The support we have received from The Maypole Project has had a positive effect on everything. My daughter loves going to “Active” and having the time to herself, interacting with new children… and I think she may enjoy getting the attention from the volunteers! She is always asking if it is Monday or Thursday as those are the days she goes along to sessions. I feel really positive about the impact Play Therapy has on her and I know it gives her time to talk about anything that is on her mind. It gives me time to myself, or to focus on Preston, without the guilt of thinking she is sat on her iPad. I have nothing but amazing things to say. Everyone who works and volunteers at The Maypole Project have amazing patience and understanding, and nothing is ever too much. The Maypole Project has changed our family dynamic for the better and shed a really positive light on our future.

Lawless Family

My daughter has really benefited since being referred to The Maypole Project in 2018.  She was diagnosed with ASD, learning disabilities, a rare chromosome disorder and various other needs before the age of 4.  As a family, we work hard to assist and support her to become the wonderful young person she is today.  Lily has just turned 16.

She was introduced to a counsellor in The Maypole Project at their new space in Greenwich in 2018 shortly after it first opened and attended weekly sessions for six months.  Lily told us that she was made to feel at ease talking about herself, her life and not being judged by her disabilities.  She enjoyed sharing her feelings with someone outside the family.  I have really appreciated the time the counsellor spent with her helping her build confidence to feel safe in new environments, meeting new people and trying new things.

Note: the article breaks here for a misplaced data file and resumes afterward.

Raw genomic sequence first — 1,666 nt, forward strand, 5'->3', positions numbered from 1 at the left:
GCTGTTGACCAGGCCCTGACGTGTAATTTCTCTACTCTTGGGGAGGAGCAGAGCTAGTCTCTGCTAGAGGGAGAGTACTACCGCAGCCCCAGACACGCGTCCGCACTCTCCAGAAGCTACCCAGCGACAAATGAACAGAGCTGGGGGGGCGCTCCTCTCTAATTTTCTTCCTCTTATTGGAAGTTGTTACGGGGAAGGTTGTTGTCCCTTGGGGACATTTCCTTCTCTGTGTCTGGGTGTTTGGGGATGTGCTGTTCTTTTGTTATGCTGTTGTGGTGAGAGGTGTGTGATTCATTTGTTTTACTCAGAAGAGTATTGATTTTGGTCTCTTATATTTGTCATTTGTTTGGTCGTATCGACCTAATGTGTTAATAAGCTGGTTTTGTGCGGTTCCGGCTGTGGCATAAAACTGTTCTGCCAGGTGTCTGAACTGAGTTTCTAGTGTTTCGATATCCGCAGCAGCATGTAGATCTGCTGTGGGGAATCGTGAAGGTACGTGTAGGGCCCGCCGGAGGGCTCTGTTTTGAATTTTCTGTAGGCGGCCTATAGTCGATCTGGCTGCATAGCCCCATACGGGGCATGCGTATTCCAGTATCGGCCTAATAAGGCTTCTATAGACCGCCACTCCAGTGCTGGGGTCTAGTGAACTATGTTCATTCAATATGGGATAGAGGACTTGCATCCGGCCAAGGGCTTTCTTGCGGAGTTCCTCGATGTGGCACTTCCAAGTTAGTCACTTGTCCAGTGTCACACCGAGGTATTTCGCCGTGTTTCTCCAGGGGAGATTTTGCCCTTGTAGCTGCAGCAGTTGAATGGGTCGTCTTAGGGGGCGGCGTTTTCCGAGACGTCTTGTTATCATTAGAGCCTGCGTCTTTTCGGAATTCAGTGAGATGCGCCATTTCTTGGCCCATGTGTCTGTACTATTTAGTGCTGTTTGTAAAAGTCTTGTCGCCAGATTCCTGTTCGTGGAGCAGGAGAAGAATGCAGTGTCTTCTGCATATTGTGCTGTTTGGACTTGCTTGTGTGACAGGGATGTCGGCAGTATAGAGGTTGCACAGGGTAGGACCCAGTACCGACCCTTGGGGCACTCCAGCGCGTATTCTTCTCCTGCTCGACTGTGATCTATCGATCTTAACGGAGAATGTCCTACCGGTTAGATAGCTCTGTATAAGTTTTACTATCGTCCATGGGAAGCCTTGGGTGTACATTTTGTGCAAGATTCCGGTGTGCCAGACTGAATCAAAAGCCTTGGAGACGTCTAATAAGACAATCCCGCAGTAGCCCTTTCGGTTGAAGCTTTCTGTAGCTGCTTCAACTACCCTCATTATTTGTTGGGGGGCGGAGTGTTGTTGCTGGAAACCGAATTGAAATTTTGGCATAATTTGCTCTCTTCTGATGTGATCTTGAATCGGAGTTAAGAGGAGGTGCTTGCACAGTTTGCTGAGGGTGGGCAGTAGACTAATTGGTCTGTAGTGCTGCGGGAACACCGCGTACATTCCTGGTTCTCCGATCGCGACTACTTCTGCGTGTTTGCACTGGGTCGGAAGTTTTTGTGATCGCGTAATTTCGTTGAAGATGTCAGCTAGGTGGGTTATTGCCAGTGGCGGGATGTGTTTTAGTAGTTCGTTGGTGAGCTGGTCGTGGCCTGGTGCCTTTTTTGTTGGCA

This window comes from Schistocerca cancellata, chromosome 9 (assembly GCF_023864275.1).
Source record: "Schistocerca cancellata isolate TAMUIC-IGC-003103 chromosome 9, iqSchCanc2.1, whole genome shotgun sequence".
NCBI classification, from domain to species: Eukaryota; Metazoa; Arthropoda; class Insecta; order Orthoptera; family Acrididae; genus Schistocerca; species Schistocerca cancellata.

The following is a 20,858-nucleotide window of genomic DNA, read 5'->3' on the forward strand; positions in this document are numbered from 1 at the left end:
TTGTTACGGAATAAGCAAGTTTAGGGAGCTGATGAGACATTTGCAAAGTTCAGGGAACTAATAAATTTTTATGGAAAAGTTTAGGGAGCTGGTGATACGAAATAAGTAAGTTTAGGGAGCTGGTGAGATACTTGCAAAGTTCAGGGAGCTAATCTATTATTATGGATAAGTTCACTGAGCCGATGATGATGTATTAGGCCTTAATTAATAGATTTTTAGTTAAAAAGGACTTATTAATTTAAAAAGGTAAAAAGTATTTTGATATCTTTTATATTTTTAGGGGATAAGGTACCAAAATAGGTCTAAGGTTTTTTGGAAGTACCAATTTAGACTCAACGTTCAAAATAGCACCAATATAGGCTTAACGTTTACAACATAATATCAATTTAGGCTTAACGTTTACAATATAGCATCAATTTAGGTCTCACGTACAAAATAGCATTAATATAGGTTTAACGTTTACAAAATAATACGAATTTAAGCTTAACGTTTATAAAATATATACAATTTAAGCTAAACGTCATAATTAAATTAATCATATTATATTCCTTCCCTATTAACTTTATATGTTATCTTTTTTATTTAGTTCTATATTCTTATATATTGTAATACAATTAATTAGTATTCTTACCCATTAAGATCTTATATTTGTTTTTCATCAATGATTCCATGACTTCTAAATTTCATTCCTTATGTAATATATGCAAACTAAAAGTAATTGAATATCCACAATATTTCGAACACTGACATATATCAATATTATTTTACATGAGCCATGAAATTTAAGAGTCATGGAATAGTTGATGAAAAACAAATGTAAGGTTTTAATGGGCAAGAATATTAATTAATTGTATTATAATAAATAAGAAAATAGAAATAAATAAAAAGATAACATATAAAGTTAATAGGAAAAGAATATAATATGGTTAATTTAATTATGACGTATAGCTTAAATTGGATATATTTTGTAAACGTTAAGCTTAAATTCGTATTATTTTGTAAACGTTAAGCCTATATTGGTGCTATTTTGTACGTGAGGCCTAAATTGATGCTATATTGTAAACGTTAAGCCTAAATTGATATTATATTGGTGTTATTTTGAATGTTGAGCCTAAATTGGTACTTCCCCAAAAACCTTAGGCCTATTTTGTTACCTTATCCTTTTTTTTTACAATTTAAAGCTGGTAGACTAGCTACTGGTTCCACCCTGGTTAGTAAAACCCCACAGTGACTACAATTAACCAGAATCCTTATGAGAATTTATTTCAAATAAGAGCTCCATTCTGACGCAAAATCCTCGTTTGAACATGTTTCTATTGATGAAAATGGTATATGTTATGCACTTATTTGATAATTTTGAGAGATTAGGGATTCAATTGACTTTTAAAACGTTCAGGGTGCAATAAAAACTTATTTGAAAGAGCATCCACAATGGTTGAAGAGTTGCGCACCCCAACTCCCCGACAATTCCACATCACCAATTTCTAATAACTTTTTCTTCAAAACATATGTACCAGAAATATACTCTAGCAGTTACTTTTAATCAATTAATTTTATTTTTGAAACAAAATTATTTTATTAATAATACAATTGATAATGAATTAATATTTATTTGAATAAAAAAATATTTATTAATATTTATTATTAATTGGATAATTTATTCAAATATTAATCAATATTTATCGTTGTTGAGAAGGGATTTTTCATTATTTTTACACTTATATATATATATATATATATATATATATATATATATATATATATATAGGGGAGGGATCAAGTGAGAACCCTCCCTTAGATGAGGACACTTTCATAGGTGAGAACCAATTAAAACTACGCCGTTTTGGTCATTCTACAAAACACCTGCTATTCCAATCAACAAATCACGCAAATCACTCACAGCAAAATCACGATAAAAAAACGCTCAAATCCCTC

After the counselling, Lily was asked if she would like to join the Teenagers Group meeting twice a month.  Lily was excited and nervous to attend the youth club and I’m delighted that she felt able to join in.  The group meets during the school term and alternates between an evening at the club house and an evening out.  Lily loves it.  She started in June, and she told me that she feels like she’s treated as a young adult with her own opinions.  She looks forward to going and likes the group being relatively close to home.  The volunteers are very friendly, chatty and helpful.  Lily says she enjoys the conversations with everyone and she’s making friends (something she struggles with).

Lily was asked if she would like to join the 5K Santa Run this year on 8th  December in Victoria Park to raise funds for the project to continue its work offering support to disabled children and their families.  Lily agreed to run.  She quickly chose a Christmas outfit to run in and will be joined by other young people and their supporters from the youth club.

I am incredibly proud of Lily and I love watching her grow.  I believe that the continued support from The Maypole Project is giving her the confidence to try new things.

Skelton Family

Following the birth of our daughter, Annabelle, we began to notice small things that didn’t seem right. From a very young age, Annabelle had many chest infections, and it became evident that she wasn’t reaching milestones at the correct stage like most other children her age. At 10 months old, Annabelle was admitted into hospital for a month due to a severe chest infection and it was after this admission that investigations started, with lots of hospital appointments, MRIs and testing.